Effect of Task Sequence and Preference on On-Task Behavior
This study compared effects of student choice of task sequence to two variations in teacher-manipulated task sequences on on-task behavior of elementary-aged students with disabilities. Researchers modified Call et al.’s (J Appl Behav Anal 42: 723–728, 2009) demand assessment to determine high-, moderate-, and low-probability tasks. Next, researchers applied the results from the demand assessment to inform teacher-manipulated variations in task sequences: a high- to low-probability task sequence and low- to high-probability task sequence. These sequences were then embedded in a visual activity schedule (VAS). Results of task sequence manipulation embedded in a VAS indicated slightly higher median percentages of on-task behavior for the high- to low-probability task sequence. Future directions for research based on these preliminary data are discussed.
KeywordsOn-task behavior Off-task behavior Visual activity schedules Task sequence Student choice
Compliance with Ethical Standards
Conflict of interest
The authors declare they have no conflict of interest.
Human and Animal Rights
All procedures performed in studies involving human participants were in accordance with the ethical standards of the institutional and/or national research committee and with the 1964 Helsinki Declaration and its later amendments or comparable ethical standards. This article does not contain any studies with animals performed by any of the authors.
- Cooper, J. O., Heron, T. E., & Heward, W. L. (2007). Applied behavior analysis. Essex CM202JE: Pearson Education Limited.Google Scholar
- Cuhadar, S., & Diken, I. H. (2011). Effectiveness of instruction performed through activity schedules of leisure skills of children with autism. Education and Training in Autism and Developmental Disabilities,46, 386–398.Google Scholar
- Duttlinger, C., Ayres, K. M., Bevill-Davis, A., & Douglas, K. H. (2012). The effects of a picture activity schedule for students with intellectual disability to complete a sequence of tasks following verbal directions. Focus on Autism and Other Developmental Disabilities,28, 32–43.CrossRefGoogle Scholar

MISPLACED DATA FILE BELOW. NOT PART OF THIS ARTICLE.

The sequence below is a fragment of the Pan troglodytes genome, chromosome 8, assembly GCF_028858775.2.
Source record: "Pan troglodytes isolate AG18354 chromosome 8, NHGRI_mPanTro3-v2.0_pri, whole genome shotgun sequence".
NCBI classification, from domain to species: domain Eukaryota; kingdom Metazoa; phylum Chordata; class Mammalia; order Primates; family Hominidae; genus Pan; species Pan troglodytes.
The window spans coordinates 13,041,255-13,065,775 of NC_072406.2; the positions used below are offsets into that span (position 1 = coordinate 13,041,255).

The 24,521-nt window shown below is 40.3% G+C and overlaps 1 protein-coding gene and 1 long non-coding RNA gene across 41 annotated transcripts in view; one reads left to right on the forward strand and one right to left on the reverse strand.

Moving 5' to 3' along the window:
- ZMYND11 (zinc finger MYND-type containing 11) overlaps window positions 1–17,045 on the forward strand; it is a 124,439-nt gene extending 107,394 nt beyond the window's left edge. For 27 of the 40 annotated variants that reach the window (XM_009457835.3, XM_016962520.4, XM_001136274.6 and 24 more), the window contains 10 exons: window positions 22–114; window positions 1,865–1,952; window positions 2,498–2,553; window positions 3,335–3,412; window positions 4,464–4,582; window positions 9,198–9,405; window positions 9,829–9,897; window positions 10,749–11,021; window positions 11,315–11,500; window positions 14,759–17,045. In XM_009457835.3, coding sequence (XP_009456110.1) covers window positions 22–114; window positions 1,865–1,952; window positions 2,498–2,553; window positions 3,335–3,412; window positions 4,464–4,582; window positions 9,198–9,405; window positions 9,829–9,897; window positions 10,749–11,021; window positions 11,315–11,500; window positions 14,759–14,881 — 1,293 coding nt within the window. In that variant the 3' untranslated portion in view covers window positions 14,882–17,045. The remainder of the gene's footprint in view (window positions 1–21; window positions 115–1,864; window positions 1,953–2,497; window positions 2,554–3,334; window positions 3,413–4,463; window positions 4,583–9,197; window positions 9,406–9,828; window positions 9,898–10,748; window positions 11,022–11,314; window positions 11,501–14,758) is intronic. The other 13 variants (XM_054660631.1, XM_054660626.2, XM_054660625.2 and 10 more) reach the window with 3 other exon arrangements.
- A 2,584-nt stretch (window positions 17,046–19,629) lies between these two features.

- Gavran, P. D. & Hernandez, V. (2015). Countee (1.0.4) [Krushka designs s de rl de vc]. Retrieved from http://itunes.apple.com.
- Kazarova, A. (2011). Simple Interval Timer (SIT) (2.0.1) [Off]. Retrieved from http://itunes.apple.com.
- Kern, L., Choutka, C. M., & Sokol, N. G. (2002). Assessment-based antecedent interventions used in natural settings to reduce challenging behavior: An analysis of the literature. Education and Treatment of Children,25, 113–130.Google Scholar
- Kranak, M. P., Alber-Morgan, S. R., & Sawyer, M. R. (2017). A parametric analysis of specific praise rates on the on-task behavior of elementary students with autism. Education and Training in Autism and Developmental Disabilities,52, 453–464.Google Scholar
- Luke, S., Vail, C. O., & Ayres, K. M. (2014). Using antecedent physical activity to increase on-task behavior in young children. Exceptional Children,80, 489–503.Google Scholar
- Massey, N. G., & Wheeler, T. J. (2000). Acquisition and Generalization of activity schedules and their effects on task engagement in a young child with autism in an inclusive pre-school classroom. Division on Autism and Developmental Disabilities,35, 326–335.Google Scholar
- Miramontez, S. K. H., & Schwartz, I. S. (2016). The effects of physical activity on the on-task behavior of young children with autism spectrum disorders. International Electronic Journal of Elementary Education,9, 405–418.Google Scholar